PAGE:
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Haskell Small

A Conversation with Washington Conservatory Piano Teacher Haskell Small

Washington Conservatory's director, Kathy Judd, talks to Haskell Small about his career as a musician and teacher:

KJ: How did you become a pianist?
HS: My mother was a pianist. She studied at Peabody and also played jazz. Basically I played since I was a kid, picking up things by ear at first and frustrating several neighborhood piano teachers along the way. I didn't start really studying seriously until I was 18 and in college, supposedly to become an engineer.
Haskell Small

You can find much more about Haskell Small at: His latest CD is Mompou's Musical Callada. See his Lullaby of War videos on YouTube.

For more information about the music of Haskell Small, please contact Jeffrey James Arts Consulting at 516-586-3433 or jamesarts@worldnet.att.net.

KJ: What made the difference then?

HS: I met another freshman at Carnegie Mellon who was a music major with stars in his eyes. He was going to be a great concert genius. He gave me some lessons and I got excited. He ended up changing majors and I ended up studying with his piano teacher.

KJ: Were there any other diversions along your path to becoming a professional pianist?

HS: Many diversions. For instance, at one point I lived in San Francisco playing in rock and roll bands.

KJ: Then what happened?

HS: One day I knocked on the door of the San Francisco Conservatory of Music and said I wanted piano lessons. They gave me a teacher who was a pianist and composer. His name was Robert Sheldon and he changed my life. I ditched rock and roll and practiced like crazy. The following fall I was officially accepted into the Conservatory. Later I transferred back to Carnegie Mellon as a music major.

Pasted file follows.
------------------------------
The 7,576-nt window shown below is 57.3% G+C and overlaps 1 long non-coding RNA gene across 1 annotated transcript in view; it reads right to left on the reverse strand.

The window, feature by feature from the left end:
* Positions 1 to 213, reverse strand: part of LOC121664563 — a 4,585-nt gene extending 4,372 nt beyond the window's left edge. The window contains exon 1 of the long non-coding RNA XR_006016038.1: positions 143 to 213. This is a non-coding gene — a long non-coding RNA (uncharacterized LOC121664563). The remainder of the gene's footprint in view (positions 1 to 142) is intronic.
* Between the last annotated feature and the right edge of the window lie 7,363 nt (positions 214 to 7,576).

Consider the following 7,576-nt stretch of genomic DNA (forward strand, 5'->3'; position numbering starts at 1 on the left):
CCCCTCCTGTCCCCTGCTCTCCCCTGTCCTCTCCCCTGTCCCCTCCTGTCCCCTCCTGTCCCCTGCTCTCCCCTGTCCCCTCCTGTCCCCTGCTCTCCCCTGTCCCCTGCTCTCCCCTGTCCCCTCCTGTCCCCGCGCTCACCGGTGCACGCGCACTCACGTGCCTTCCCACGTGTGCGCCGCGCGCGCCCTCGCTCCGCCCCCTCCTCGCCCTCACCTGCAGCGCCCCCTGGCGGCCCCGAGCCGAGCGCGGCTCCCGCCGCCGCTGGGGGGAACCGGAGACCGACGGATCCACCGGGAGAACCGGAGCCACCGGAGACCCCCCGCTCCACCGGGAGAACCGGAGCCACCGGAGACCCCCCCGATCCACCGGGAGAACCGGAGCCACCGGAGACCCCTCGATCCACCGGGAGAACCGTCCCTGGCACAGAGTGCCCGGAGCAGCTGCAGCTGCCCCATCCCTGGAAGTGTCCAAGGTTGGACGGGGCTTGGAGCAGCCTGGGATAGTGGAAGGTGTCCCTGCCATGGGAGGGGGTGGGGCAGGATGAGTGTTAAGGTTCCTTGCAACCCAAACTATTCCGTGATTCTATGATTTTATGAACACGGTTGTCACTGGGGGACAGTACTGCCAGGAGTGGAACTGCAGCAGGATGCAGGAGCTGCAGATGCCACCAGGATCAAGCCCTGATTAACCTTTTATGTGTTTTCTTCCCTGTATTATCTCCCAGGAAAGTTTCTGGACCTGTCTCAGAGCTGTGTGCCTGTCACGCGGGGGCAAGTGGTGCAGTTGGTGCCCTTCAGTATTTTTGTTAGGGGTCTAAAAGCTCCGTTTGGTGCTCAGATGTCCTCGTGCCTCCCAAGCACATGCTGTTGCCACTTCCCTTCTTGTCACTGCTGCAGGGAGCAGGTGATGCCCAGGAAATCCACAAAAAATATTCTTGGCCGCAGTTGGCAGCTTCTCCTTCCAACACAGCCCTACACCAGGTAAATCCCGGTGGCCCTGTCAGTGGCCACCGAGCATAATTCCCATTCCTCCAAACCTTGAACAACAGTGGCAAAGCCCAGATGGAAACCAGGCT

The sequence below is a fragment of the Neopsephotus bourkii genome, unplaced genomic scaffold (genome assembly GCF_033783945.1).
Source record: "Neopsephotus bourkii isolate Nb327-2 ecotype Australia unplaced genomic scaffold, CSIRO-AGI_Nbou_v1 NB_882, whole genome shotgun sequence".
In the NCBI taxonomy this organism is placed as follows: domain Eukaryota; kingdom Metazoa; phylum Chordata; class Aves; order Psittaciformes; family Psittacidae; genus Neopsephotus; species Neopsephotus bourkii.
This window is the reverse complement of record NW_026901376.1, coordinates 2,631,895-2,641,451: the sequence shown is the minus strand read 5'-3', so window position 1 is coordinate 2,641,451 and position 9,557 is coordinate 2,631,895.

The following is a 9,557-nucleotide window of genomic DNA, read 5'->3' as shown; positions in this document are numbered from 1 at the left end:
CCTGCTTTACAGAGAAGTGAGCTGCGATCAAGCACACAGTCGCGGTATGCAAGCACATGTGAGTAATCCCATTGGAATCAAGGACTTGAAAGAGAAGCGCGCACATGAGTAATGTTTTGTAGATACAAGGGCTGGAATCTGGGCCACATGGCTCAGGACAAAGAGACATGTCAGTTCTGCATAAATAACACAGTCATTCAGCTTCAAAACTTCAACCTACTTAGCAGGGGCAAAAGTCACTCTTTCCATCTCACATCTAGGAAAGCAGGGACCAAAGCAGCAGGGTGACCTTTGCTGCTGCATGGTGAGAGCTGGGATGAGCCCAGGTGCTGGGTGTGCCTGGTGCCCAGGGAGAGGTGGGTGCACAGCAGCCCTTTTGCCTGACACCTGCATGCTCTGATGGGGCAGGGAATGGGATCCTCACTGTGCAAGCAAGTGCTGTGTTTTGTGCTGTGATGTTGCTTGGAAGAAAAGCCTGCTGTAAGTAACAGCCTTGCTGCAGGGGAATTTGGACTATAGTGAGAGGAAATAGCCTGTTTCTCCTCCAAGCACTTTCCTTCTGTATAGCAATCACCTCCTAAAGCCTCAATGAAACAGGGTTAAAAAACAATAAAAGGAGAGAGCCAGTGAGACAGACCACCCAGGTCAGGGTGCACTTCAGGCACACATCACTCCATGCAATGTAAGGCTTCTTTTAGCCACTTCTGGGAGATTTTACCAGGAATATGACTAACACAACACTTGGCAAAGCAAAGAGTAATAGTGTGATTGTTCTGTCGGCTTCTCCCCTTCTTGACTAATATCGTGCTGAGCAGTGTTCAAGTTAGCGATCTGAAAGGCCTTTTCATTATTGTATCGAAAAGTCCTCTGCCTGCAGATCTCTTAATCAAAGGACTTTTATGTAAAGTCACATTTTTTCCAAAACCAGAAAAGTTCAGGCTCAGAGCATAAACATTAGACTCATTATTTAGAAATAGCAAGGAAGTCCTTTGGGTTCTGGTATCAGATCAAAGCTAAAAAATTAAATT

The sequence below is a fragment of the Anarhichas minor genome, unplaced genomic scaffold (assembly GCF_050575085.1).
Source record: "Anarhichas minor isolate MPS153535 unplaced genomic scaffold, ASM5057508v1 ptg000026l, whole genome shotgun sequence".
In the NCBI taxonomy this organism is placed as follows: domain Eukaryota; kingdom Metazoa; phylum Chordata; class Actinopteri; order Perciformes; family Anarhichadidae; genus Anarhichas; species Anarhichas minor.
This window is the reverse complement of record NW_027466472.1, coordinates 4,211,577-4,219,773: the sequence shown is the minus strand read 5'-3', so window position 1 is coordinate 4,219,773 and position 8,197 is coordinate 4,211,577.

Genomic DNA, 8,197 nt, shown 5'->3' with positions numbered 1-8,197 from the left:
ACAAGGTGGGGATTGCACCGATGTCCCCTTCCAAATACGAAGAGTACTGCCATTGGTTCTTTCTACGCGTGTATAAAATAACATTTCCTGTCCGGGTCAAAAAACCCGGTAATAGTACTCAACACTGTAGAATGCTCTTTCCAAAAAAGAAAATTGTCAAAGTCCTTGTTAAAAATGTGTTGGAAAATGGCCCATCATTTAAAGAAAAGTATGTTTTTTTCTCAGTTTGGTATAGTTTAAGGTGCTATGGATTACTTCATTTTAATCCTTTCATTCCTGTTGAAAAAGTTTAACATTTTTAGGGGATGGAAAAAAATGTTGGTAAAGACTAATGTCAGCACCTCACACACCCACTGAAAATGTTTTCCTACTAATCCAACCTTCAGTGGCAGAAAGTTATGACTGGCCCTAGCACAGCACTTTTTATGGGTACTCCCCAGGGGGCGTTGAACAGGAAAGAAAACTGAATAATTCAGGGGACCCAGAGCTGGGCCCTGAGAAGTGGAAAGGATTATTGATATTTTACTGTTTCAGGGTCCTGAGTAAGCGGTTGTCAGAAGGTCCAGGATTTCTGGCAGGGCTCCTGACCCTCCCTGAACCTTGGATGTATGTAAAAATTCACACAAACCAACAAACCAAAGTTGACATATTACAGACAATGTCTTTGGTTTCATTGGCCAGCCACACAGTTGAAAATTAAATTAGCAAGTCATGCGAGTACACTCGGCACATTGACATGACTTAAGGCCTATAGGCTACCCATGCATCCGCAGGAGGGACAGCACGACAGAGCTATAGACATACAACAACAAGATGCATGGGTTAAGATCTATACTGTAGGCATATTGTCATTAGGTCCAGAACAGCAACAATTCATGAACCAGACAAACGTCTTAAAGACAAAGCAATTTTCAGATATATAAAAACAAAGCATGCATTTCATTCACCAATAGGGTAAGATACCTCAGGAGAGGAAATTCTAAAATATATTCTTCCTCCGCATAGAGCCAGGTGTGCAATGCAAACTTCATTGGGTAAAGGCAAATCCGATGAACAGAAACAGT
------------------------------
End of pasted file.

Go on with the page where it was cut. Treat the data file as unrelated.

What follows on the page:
KJ: How did you become seriously interested in composition?

HS: I've been writing in one form or another since I was a kid – mostly jazz and rock. However, it was Robert Sheldon who steered me. Through him I discovered composers like Prokofiev, Bartàk, and other composers I didn't know existed. I went wild!

KJ: Sounds like your life has been both hard work and serendipity.

HS: Well sometimes it is serendipitous. For instance, one day in college a girl said, "I remember you from music harmony class; I'm looking for piano lessons." Now she's my wife, Betsy.

KJ: Is the rest of your family musical?

HS: Betsy is a lutenist, one daughter studied oboe, the other studied cello and now sings in a Bulgarian choral quartet and is a professional photographer.

KJ: How does being a composer influence your piano playing?

HS: Probably I could answer that best by quoting one of my early reviews that referred to a "small distinction" [pun intended!]. He said that as a composer I added a "thinking" to my piano playing -- thinking of music from the compositional standpoint, not just being a middle-ground interpreter. I like to approach everything I do from the point of re-creation (not recreation).

KJ: What music do you most enjoy performing?

HS: I'm always searching for something that is going to be unusual and attractive to me. I have picky tastes and like certain things for reasons that are just my own. For example, Musica Callada by Mompou is shunned by most virtuosi. I adore that music!

KJ: Tell me a little about your newest composition.

HS: It's called Altercations -- a little bit of a play on the word "variations." It is essentially a Chaconne -- rapid-fire variations.

KJ: Why do you love to teach?

HS: I love seeing the developing musicality of a student and trying to steer it in directions I value. Seeing the results of that is very gratifying. I grew up from a standpoint of loving music first; then working on it. If I had a credo for my teaching it might be to instill a sense of love for the music.

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